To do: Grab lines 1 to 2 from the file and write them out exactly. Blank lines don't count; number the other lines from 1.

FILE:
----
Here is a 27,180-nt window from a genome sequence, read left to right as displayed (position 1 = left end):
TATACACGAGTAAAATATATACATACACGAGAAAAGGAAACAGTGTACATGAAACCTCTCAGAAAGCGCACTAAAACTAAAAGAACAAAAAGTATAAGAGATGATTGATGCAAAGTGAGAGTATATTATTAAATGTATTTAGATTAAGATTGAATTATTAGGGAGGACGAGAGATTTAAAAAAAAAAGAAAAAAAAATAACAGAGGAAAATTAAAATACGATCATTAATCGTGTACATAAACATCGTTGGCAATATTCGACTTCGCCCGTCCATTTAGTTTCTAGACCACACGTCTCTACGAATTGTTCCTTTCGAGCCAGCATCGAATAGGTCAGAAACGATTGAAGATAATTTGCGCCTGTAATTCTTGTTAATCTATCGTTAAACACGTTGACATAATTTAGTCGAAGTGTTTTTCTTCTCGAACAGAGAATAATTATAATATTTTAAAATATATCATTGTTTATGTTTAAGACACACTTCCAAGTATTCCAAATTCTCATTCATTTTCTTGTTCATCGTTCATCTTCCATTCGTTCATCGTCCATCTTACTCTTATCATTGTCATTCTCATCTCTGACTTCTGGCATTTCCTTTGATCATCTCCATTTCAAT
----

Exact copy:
Here is a 27,180-nt window from a genome sequence, read left to right as displayed (position 1 = left end):
TATACACGAGTAAAATATATACATACACGAGAAAAGGAAACAGTGTACATGAAACCTCTCAGAAAGCGCACTAAAACTAAAAGAACAAAAAGTATAAGAGATGATTGATGCAAAGTGAGAGTATATTATTAAATGTATTTAGATTAAGATTGAATTATTAGGGAGGACGAGAGATTTAAAAAAAAAAGAAAAAAAAATAACAGAGGAAAATTAAAATACGATCATTAATCGTGTACATAAACATCGTTGGCAATATTCGACTTCGCCCGTCCATTTAGTTTCTAGACCACACGTCTCTACGAATTGTTCCTTTCGAGCCAGCATCGAATAGGTCAGAAACGATTGAAGATAATTTGCGCCTGTAATTCTTGTTAATCTATCGTTAAACACGTTGACATAATTTAGTCGAAGTGTTTTTCTTCTCGAACAGAGAATAATTATAATATTTTAAAATATATCATTGTTTATGTTTAAGACACACTTCCAAGTATTCCAAATTCTCATTCATTTTCTTGTTCATCGTTCATCTTCCATTCGTTCATCGTCCATCTTACTCTTATCATTGTCATTCTCATCTCTGACTTCTGGCATTTCCTTTGATCATCTCCATTTCAAT